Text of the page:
What is Public Health Genetics?

Public health genetics applies genetic and genomic information to improve public health and prevent disease.

Programs that make up public health genetics include, but are not limited to: educating healthcare providers, patients and their families, the general public, and policymakers on genetics; providing genetic services (such as newborn screening or cancer screening); providing guidance on laws and regulations that affect individuals with genetic conditions; and much more.

Highlighted below is the framework for public health genetics. Additionally, we have included resources that further describe public health and genetics.

Closed captioning is available in English and Spanish.

Adapted from ASTHO’s “Framework for Public Health Genetics Policies and Practices in State and Local Public Health Agencies”. View the framework here.

New 2021 Resource

In April 2021, Genome Medicine published a special issue highlighting “The impact of genomics on precision public health”. Articles included in this special issue,  guest edited by Dr Muin Khoury from the US Centers for Disease Control and Prevention and by Dr Kathryn Holt from Monash University and the London School of Hygiene and Tropical Medicine, highlight the impact of genetic screening, epidemiology, and research on public health.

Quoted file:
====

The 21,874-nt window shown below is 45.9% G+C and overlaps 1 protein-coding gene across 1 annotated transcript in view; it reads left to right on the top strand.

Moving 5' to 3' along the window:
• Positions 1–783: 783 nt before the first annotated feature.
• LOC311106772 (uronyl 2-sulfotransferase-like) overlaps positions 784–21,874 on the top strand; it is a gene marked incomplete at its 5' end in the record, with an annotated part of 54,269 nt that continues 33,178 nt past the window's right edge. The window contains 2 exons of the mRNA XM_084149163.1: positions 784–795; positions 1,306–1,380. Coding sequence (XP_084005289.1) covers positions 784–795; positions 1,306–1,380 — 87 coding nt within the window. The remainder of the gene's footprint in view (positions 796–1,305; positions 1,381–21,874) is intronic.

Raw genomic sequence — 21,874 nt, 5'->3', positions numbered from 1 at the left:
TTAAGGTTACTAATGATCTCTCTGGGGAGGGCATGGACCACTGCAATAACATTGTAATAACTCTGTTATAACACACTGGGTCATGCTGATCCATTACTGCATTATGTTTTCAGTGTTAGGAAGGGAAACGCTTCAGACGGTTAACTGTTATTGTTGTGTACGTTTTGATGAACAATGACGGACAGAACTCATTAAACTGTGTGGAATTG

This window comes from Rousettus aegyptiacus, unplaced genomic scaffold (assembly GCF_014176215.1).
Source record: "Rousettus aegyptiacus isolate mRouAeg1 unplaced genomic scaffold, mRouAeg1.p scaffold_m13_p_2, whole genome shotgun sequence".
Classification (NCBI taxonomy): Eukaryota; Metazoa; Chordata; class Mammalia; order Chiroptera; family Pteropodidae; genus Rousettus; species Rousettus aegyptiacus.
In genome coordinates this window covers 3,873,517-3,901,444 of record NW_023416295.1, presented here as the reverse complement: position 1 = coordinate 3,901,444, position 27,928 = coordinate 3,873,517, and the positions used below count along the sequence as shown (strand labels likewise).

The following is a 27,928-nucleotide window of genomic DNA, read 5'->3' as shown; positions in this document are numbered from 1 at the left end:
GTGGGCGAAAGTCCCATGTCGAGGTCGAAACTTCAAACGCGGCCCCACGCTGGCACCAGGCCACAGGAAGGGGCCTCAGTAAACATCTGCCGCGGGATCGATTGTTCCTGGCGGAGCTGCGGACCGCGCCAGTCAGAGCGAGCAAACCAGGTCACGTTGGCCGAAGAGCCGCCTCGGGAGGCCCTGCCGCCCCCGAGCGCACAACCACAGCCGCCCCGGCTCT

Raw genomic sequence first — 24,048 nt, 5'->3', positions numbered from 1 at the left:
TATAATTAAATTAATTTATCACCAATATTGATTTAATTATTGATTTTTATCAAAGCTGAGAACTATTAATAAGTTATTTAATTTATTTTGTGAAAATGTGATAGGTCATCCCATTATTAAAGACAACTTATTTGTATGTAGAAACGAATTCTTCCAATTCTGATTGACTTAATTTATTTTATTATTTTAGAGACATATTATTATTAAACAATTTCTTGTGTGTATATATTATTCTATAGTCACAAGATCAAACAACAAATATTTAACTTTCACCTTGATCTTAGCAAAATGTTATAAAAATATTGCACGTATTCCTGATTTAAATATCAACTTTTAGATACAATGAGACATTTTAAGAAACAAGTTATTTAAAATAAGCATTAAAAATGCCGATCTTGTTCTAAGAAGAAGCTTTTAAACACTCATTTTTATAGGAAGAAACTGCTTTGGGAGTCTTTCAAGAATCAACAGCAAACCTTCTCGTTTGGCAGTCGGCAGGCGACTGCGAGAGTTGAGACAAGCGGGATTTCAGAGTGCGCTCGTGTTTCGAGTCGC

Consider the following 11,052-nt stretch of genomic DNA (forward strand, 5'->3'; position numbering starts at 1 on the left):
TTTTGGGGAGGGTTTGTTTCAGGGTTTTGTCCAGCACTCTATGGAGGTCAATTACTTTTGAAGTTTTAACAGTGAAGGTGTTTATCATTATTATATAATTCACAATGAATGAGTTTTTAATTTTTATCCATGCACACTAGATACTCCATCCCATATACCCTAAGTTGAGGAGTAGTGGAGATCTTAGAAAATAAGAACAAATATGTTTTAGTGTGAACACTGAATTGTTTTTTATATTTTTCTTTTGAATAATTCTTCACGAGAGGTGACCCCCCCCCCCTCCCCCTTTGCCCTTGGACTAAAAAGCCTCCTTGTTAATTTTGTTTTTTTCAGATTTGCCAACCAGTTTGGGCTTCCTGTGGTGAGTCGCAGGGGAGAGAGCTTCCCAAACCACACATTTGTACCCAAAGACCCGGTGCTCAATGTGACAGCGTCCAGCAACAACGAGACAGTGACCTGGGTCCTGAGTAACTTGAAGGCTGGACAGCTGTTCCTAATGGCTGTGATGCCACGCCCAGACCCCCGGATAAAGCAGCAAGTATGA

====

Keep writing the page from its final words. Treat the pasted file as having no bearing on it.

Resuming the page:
Explore the Issue Here

Public Health and Genetics 101

Public Health

Public health is “the science and art of preventing disease, prolonging life, and promoting health through the organized efforts and informed choices of society, organizations, public, and private communities, and individuals” – CEA Winslow (CDC)

From the CDC.

Learn More:
  • Public Health 101 Series (CDC)
  • Public Health Key Terms (CDC)
  • What is Public Health? (APHA)

Genetics

Genetics is “a branch of biology that deals with heredity and variation of organisms”. (Merriam-Webster)

Learn More:

Genomics

Genomics is “the study of the entire genome (all of a person’s genes) and the interaction of these genes with each other and with the person’s environment.” (Genome.gov)

Learn More:

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